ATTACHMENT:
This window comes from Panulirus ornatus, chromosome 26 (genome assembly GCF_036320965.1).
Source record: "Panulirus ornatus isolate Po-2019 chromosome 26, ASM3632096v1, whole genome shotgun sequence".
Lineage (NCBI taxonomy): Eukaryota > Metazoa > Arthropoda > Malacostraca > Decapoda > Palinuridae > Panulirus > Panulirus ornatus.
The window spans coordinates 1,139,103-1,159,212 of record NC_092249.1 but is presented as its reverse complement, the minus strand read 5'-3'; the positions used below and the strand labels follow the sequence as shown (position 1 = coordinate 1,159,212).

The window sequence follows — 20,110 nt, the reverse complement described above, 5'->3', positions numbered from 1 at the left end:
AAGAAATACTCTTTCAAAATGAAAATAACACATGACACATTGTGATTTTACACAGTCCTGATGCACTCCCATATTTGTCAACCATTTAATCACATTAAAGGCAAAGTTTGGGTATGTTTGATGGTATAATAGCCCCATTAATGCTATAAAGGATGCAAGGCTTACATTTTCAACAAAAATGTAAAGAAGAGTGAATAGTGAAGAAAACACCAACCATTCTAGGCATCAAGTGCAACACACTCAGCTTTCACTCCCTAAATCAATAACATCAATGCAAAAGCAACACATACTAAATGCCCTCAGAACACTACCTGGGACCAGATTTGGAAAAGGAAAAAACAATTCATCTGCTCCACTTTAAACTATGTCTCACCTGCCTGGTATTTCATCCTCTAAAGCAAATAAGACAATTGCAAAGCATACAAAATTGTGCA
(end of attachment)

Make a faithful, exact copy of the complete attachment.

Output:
This window comes from Panulirus ornatus, chromosome 26 (genome assembly GCF_036320965.1).
Source record: "Panulirus ornatus isolate Po-2019 chromosome 26, ASM3632096v1, whole genome shotgun sequence".
Lineage (NCBI taxonomy): Eukaryota > Metazoa > Arthropoda > Malacostraca > Decapoda > Palinuridae > Panulirus > Panulirus ornatus.
The window spans coordinates 1,139,103-1,159,212 of record NC_092249.1 but is presented as its reverse complement, the minus strand read 5'-3'; the positions used below and the strand labels follow the sequence as shown (position 1 = coordinate 1,159,212).

The window sequence follows — 20,110 nt, the reverse complement described above, 5'->3', positions numbered from 1 at the left end:
AAGAAATACTCTTTCAAAATGAAAATAACACATGACACATTGTGATTTTACACAGTCCTGATGCACTCCCATATTTGTCAACCATTTAATCACATTAAAGGCAAAGTTTGGGTATGTTTGATGGTATAATAGCCCCATTAATGCTATAAAGGATGCAAGGCTTACATTTTCAACAAAAATGTAAAGAAGAGTGAATAGTGAAGAAAACACCAACCATTCTAGGCATCAAGTGCAACACACTCAGCTTTCACTCCCTAAATCAATAACATCAATGCAAAAGCAACACATACTAAATGCCCTCAGAACACTACCTGGGACCAGATTTGGAAAAGGAAAAAACAATTCATCTGCTCCACTTTAAACTATGTCTCACCTGCCTGGTATTTCATCCTCTAAAGCAAATAAGACAATTGCAAAGCATACAAAATTGTGCA